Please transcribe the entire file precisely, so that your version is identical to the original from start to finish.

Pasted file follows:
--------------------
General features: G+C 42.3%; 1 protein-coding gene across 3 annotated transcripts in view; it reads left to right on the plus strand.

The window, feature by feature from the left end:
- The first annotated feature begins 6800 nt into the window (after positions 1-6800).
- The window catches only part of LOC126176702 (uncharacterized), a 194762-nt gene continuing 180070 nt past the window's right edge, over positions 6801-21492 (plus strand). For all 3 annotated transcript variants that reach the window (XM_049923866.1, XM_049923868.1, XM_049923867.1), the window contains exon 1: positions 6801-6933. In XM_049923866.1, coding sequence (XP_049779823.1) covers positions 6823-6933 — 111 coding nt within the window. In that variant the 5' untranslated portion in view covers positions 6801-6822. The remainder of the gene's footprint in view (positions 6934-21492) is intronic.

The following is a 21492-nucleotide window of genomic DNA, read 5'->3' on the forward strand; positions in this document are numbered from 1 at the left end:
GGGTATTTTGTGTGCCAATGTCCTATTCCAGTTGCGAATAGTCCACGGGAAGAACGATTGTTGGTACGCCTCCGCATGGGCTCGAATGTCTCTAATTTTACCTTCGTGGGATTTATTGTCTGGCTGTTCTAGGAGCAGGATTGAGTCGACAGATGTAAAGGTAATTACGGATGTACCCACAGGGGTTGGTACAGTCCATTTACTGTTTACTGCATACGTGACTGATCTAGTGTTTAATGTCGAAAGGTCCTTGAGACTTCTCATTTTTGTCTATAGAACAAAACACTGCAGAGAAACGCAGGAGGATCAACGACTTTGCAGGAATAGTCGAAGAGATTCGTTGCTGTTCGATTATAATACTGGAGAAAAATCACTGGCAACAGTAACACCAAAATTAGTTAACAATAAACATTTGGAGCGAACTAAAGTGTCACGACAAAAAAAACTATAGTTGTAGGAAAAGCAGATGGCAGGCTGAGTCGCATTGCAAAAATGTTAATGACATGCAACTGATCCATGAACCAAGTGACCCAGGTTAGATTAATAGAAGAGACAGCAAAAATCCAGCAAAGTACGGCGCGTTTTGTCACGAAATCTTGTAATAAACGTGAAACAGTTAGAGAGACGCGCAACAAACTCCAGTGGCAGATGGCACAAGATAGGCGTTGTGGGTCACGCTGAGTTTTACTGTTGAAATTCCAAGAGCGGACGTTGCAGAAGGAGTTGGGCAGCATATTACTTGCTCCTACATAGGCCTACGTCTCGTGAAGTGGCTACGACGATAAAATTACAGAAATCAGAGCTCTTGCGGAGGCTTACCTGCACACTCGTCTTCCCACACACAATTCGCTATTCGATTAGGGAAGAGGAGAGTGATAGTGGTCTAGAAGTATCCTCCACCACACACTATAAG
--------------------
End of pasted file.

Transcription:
General features: G+C 42.3%; 1 protein-coding gene across 3 annotated transcripts in view; it reads left to right on the plus strand.

The window, feature by feature from the left end:
- The first annotated feature begins 6800 nt into the window (after positions 1-6800).
- The window catches only part of LOC126176702 (uncharacterized), a 194762-nt gene continuing 180070 nt past the window's right edge, over positions 6801-21492 (plus strand). For all 3 annotated transcript variants that reach the window (XM_049923866.1, XM_049923868.1, XM_049923867.1), the window contains exon 1: positions 6801-6933. In XM_049923866.1, coding sequence (XP_049779823.1) covers positions 6823-6933 — 111 coding nt within the window. In that variant the 5' untranslated portion in view covers positions 6801-6822. The remainder of the gene's footprint in view (positions 6934-21492) is intronic.

The following is a 21492-nucleotide window of genomic DNA, read 5'->3' on the forward strand; positions in this document are numbered from 1 at the left end:
GGGTATTTTGTGTGCCAATGTCCTATTCCAGTTGCGAATAGTCCACGGGAAGAACGATTGTTGGTACGCCTCCGCATGGGCTCGAATGTCTCTAATTTTACCTTCGTGGGATTTATTGTCTGGCTGTTCTAGGAGCAGGATTGAGTCGACAGATGTAAAGGTAATTACGGATGTACCCACAGGGGTTGGTACAGTCCATTTACTGTTTACTGCATACGTGACTGATCTAGTGTTTAATGTCGAAAGGTCCTTGAGACTTCTCATTTTTGTCTATAGAACAAAACACTGCAGAGAAACGCAGGAGGATCAACGACTTTGCAGGAATAGTCGAAGAGATTCGTTGCTGTTCGATTATAATACTGGAGAAAAATCACTGGCAACAGTAACACCAAAATTAGTTAACAATAAACATTTGGAGCGAACTAAAGTGTCACGACAAAAAAAACTATAGTTGTAGGAAAAGCAGATGGCAGGCTGAGTCGCATTGCAAAAATGTTAATGACATGCAACTGATCCATGAACCAAGTGACCCAGGTTAGATTAATAGAAGAGACAGCAAAAATCCAGCAAAGTACGGCGCGTTTTGTCACGAAATCTTGTAATAAACGTGAAACAGTTAGAGAGACGCGCAACAAACTCCAGTGGCAGATGGCACAAGATAGGCGTTGTGGGTCACGCTGAGTTTTACTGTTGAAATTCCAAGAGCGGACGTTGCAGAAGGAGTTGGGCAGCATATTACTTGCTCCTACATAGGCCTACGTCTCGTGAAGTGGCTACGACGATAAAATTACAGAAATCAGAGCTCTTGCGGAGGCTTACCTGCACACTCGTCTTCCCACACACAATTCGCTATTCGATTAGGGAAGAGGAGAGTGATAGTGGTCTAGAAGTATCCTCCACCACACACTATAAG